Democratic Republic of Congo has said elections to replace President Joseph Kabila will take place by December 2018, a year later than scheduled.
Following is an explanation why the decision is so important for DRC’s political crisis:
A mineral-rich country a quarter the size of Europe, but mired in poverty and corruption, scarred by ethnic divisions and fighting in its east, DRC is one of Africa’s most volatile nations.
The present crisis brewed after Kabila refused to step down last December on the expiry of his second and final term in office. The 46-year-old has been president since 2001, taking over from assassinated father, Laurent.
As political violence escalated, the Catholic church brokered a deal on New Year’s Eve under which there would be a government transition, culminating in fresh elections in 2017.
But in October, the country’s electoral commission said there would be no vote before March or April 2019 as violence in remote regions had hampered the compilation of the electoral roll.
Fearing that fighting would erupt once again, the international community urged the authorities to issue a clear timetable. The bluntest warning came from the US ambassador to the UN, Nikki Haley, who said elections “must be held in 2018.”
The election commission on Sunday said “direct voting” will take place on December 23, 2018, covering presidential, legislative, regional and local elections.
But the immediate response from the opposition is anger and adherence to the New Year’s Eve deal.
“This fanciful schedule is one more manoeuvre by a predator regime which wants to hold onto power indefinitely,” said a leading opposition figure, Moise Katumbi, who accused Kabila of “pillaging” the country.
“What interests us right now is the departure of Kabila by December 31, 2017,” said Augustin Kabuya, for the Union for Democracy and Social Progress (UDPS).
The DRC crisis is being followed intensely from abroad. The country is a vast reserve of resources, including diamonds, cobalt, uranium and copper, and straddles central Africa, bordering nine countries.
However, the West has yet to define a clear position on the election timetable and on whether Kabila should stay in power for an extra year.
France, which has the reputation of crafting UN texts on the DRC question (the next resolution is scheduled for March), has so far been non-commital about the new timetable. On Monday, it spoke of plans for “a coordinated expert team to support the preparation of the elections.” The US embassy in Kinshasa declined to comment.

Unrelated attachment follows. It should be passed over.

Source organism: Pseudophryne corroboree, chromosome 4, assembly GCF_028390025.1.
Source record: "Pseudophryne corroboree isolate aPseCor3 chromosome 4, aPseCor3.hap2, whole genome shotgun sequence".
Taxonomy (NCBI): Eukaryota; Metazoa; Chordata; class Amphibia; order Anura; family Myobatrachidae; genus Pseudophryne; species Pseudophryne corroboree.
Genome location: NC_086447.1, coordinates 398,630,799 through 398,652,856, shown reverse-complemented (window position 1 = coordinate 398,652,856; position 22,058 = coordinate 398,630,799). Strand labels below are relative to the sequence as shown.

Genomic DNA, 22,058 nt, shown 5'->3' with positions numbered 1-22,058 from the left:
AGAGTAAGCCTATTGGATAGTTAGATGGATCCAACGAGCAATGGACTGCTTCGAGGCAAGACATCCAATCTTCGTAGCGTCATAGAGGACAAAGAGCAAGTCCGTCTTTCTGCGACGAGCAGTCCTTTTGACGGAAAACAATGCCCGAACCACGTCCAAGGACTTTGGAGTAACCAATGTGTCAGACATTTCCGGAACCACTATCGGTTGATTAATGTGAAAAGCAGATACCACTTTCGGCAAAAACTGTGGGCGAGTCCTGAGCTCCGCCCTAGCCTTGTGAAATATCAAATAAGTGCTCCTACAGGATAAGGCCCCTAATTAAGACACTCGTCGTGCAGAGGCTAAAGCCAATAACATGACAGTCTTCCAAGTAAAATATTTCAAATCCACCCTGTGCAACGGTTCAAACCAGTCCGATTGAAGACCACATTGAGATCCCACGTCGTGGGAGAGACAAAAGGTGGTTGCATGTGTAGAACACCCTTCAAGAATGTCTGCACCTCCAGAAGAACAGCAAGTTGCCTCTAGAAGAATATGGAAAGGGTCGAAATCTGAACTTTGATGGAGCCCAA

Belgium, the former colonial power, also wields influence in DRC, but its government seems split. Prime Minister Charles Michel met Kabila in New York in September, but Foreign Minister Didier Reynders is kept at arm’s length by Kinshasa, apparently suspecting him of being too close to the opposition.
Is Kabila under threat?
Kabila may be facing unpopularity at home and pressure abroad, but his position does not seem in immediate threat.
The east of the country remains in the grip of unrest, but armed Congolese groups seem unlikely these days to threaten the regime – as they did in 1997, when Kabila’s father, Laurent Kabila, overthrew president Mobutu Sese Seko with help from Rwanda.
In domestic politics, the country’s two biggest opposition leaders – Moise Katumbi and Felix Tshisekedi – have forged a strategic alliance.
But Tshisekedi lacks the crowd-rousing power of his father, Etienne Tshisekedi, the opposition’s historical leader, who died in Brussels in February.
His ability to rouse the street has also been crimped by a crackdown on rallies, which have led to half a dozen deaths and a string of arrests.
His ally Katumbi, a wealthy businessman and former governor of Katanga province who is president of the major football club TP Mazembe, claims to have unrivalled popularity across the country.
But tactically, Katanga is on weak ground – he is in de-facto exile in Brussels, after being condemned in absentia in a real-estate affair. He has said he will return to DRC in December, but not spelt out how he can avoid prison.
Another plus for Kabila is that he remains supported by key parts of the security apparatus, including the elite presidential guard and intelligence agency, and by his entourage. Thus, for now, the dynamic seems to be in his favour.
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